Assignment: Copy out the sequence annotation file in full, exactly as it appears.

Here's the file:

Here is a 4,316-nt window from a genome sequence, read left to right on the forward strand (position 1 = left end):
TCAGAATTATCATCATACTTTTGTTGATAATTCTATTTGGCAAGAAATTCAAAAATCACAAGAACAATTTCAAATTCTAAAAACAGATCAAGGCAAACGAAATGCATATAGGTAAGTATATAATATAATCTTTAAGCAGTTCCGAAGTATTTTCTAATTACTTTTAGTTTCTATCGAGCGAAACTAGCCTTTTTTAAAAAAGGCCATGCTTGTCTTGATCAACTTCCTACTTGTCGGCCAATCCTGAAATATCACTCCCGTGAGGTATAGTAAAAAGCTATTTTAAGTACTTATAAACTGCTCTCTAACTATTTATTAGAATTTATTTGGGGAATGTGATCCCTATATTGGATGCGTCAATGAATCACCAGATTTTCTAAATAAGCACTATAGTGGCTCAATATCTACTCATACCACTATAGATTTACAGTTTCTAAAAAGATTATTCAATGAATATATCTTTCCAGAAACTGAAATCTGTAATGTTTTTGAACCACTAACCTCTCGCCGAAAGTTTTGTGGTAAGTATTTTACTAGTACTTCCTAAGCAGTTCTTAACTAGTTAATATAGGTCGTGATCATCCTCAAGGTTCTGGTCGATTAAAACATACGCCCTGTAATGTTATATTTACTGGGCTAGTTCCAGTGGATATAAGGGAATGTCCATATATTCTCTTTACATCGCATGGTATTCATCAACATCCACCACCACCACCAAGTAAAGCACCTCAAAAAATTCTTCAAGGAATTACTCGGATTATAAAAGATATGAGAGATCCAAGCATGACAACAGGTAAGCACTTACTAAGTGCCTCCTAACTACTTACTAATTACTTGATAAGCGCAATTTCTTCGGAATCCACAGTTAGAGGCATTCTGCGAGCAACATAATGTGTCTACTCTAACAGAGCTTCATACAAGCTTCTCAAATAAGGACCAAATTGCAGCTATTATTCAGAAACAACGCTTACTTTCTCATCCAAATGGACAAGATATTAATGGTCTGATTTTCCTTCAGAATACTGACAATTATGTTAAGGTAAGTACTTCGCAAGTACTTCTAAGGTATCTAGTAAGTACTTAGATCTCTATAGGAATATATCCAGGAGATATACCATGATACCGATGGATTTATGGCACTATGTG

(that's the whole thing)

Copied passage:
Here is a 4,316-nt window from a genome sequence, read left to right on the forward strand (position 1 = left end):
TCAGAATTATCATCATACTTTTGTTGATAATTCTATTTGGCAAGAAATTCAAAAATCACAAGAACAATTTCAAATTCTAAAAACAGATCAAGGCAAACGAAATGCATATAGGTAAGTATATAATATAATCTTTAAGCAGTTCCGAAGTATTTTCTAATTACTTTTAGTTTCTATCGAGCGAAACTAGCCTTTTTTAAAAAAGGCCATGCTTGTCTTGATCAACTTCCTACTTGTCGGCCAATCCTGAAATATCACTCCCGTGAGGTATAGTAAAAAGCTATTTTAAGTACTTATAAACTGCTCTCTAACTATTTATTAGAATTTATTTGGGGAATGTGATCCCTATATTGGATGCGTCAATGAATCACCAGATTTTCTAAATAAGCACTATAGTGGCTCAATATCTACTCATACCACTATAGATTTACAGTTTCTAAAAAGATTATTCAATGAATATATCTTTCCAGAAACTGAAATCTGTAATGTTTTTGAACCACTAACCTCTCGCCGAAAGTTTTGTGGTAAGTATTTTACTAGTACTTCCTAAGCAGTTCTTAACTAGTTAATATAGGTCGTGATCATCCTCAAGGTTCTGGTCGATTAAAACATACGCCCTGTAATGTTATATTTACTGGGCTAGTTCCAGTGGATATAAGGGAATGTCCATATATTCTCTTTACATCGCATGGTATTCATCAACATCCACCACCACCACCAAGTAAAGCACCTCAAAAAATTCTTCAAGGAATTACTCGGATTATAAAAGATATGAGAGATCCAAGCATGACAACAGGTAAGCACTTACTAAGTGCCTCCTAACTACTTACTAATTACTTGATAAGCGCAATTTCTTCGGAATCCACAGTTAGAGGCATTCTGCGAGCAACATAATGTGTCTACTCTAACAGAGCTTCATACAAGCTTCTCAAATAAGGACCAAATTGCAGCTATTATTCAGAAACAACGCTTACTTTCTCATCCAAATGGACAAGATATTAATGGTCTGATTTTCCTTCAGAATACTGACAATTATGTTAAGGTAAGTACTTCGCAAGTACTTCTAAGGTATCTAGTAAGTACTTAGATCTCTATAGGAATATATCCAGGAGATATACCATGATACCGATGGATTTATGGCACTATGTG